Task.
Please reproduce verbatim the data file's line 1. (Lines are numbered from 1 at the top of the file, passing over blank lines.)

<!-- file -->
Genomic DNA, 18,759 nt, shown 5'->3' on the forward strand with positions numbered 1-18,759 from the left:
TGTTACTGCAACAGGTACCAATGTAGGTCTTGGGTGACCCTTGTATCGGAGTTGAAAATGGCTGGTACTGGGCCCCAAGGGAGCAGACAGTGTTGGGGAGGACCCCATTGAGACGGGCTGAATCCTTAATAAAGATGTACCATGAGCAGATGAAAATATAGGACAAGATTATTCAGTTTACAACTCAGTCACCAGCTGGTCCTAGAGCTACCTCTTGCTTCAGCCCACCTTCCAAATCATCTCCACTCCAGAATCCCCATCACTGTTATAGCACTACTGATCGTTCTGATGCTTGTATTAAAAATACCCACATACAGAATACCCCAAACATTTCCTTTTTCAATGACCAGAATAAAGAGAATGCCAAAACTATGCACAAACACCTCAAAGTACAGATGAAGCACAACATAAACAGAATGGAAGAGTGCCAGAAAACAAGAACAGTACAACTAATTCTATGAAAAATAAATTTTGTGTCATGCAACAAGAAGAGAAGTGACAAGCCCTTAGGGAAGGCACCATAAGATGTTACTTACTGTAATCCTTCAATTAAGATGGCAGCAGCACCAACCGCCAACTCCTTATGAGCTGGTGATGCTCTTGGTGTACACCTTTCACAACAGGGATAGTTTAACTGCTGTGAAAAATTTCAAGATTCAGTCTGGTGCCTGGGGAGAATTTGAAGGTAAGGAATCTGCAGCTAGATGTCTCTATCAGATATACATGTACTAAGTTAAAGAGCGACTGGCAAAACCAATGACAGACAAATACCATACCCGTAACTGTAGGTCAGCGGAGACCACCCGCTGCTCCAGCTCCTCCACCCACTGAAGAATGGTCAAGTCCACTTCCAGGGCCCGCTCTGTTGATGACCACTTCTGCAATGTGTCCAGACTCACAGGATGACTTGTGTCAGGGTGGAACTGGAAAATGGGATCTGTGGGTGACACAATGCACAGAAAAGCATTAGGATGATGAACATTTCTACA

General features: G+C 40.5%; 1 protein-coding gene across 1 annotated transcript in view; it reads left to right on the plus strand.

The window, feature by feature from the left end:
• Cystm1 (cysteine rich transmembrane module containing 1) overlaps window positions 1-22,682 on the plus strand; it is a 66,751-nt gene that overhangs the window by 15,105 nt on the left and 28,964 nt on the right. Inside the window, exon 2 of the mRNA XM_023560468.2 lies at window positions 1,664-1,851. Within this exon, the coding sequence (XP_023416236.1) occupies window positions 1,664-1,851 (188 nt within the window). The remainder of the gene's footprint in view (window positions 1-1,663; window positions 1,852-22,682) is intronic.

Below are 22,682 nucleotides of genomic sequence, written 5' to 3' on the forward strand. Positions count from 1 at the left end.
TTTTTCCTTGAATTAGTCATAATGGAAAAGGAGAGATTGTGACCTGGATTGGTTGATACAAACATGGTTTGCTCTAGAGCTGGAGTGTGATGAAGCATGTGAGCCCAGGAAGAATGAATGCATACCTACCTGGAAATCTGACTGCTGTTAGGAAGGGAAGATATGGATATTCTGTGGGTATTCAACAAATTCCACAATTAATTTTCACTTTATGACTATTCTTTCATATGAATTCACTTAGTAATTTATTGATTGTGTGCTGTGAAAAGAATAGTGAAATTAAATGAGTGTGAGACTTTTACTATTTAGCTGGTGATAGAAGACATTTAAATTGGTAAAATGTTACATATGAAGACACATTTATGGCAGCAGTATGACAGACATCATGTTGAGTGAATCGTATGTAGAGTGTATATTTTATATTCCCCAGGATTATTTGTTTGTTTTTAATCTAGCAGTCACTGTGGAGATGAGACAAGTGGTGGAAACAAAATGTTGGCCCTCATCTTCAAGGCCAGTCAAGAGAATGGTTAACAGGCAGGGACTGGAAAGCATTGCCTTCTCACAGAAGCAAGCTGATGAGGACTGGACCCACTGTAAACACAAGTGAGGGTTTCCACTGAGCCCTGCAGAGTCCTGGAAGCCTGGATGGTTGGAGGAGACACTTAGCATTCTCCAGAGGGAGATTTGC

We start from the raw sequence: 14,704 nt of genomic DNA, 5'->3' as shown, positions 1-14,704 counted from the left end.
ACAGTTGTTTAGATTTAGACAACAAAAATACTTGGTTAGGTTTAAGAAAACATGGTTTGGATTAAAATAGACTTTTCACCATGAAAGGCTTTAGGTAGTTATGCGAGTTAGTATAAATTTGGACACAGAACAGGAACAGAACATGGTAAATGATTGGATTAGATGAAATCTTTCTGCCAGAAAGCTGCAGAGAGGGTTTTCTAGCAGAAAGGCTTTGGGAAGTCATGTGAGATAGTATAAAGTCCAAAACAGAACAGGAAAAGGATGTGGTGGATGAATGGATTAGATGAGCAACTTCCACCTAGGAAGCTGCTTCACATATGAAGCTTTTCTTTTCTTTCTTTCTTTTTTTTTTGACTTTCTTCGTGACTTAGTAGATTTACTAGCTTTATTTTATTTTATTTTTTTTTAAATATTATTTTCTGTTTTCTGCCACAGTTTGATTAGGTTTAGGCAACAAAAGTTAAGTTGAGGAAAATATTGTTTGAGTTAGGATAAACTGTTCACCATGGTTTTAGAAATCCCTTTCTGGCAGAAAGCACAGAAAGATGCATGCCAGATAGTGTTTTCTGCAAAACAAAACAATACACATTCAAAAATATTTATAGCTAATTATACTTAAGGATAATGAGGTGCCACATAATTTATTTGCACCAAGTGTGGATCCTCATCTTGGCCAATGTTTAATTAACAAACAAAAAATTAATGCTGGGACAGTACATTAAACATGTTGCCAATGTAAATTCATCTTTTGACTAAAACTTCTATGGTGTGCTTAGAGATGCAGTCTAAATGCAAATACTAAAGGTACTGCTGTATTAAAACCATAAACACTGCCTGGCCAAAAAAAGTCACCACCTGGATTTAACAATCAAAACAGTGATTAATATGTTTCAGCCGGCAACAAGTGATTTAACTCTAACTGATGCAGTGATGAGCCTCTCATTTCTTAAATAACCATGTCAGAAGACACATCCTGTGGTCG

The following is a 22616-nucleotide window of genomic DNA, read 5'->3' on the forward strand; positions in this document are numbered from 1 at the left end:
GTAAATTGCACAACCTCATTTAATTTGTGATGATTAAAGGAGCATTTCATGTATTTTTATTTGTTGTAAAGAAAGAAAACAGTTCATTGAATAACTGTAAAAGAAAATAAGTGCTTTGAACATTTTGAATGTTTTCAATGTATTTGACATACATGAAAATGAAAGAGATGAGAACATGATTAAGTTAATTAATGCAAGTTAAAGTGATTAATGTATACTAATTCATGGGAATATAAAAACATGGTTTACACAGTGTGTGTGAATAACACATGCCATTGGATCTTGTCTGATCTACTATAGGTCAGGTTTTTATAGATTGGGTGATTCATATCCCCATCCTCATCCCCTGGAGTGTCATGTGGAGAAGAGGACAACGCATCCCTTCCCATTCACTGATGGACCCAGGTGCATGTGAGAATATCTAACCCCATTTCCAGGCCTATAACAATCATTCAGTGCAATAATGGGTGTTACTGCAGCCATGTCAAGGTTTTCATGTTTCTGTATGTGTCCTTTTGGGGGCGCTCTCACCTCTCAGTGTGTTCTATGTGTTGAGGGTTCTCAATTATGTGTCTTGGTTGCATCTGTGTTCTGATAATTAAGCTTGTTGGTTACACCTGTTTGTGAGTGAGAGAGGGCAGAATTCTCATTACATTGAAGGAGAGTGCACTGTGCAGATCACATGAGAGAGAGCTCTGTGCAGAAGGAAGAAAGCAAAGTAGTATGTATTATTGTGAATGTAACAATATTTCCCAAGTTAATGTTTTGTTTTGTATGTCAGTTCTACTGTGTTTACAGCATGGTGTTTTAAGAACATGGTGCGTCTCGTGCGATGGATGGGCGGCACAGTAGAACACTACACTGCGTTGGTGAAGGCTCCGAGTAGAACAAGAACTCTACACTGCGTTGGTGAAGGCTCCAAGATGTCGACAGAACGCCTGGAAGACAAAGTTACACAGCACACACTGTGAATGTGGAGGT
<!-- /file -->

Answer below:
Genomic DNA, 18,759 nt, shown 5'->3' on the forward strand with positions numbered 1-18,759 from the left: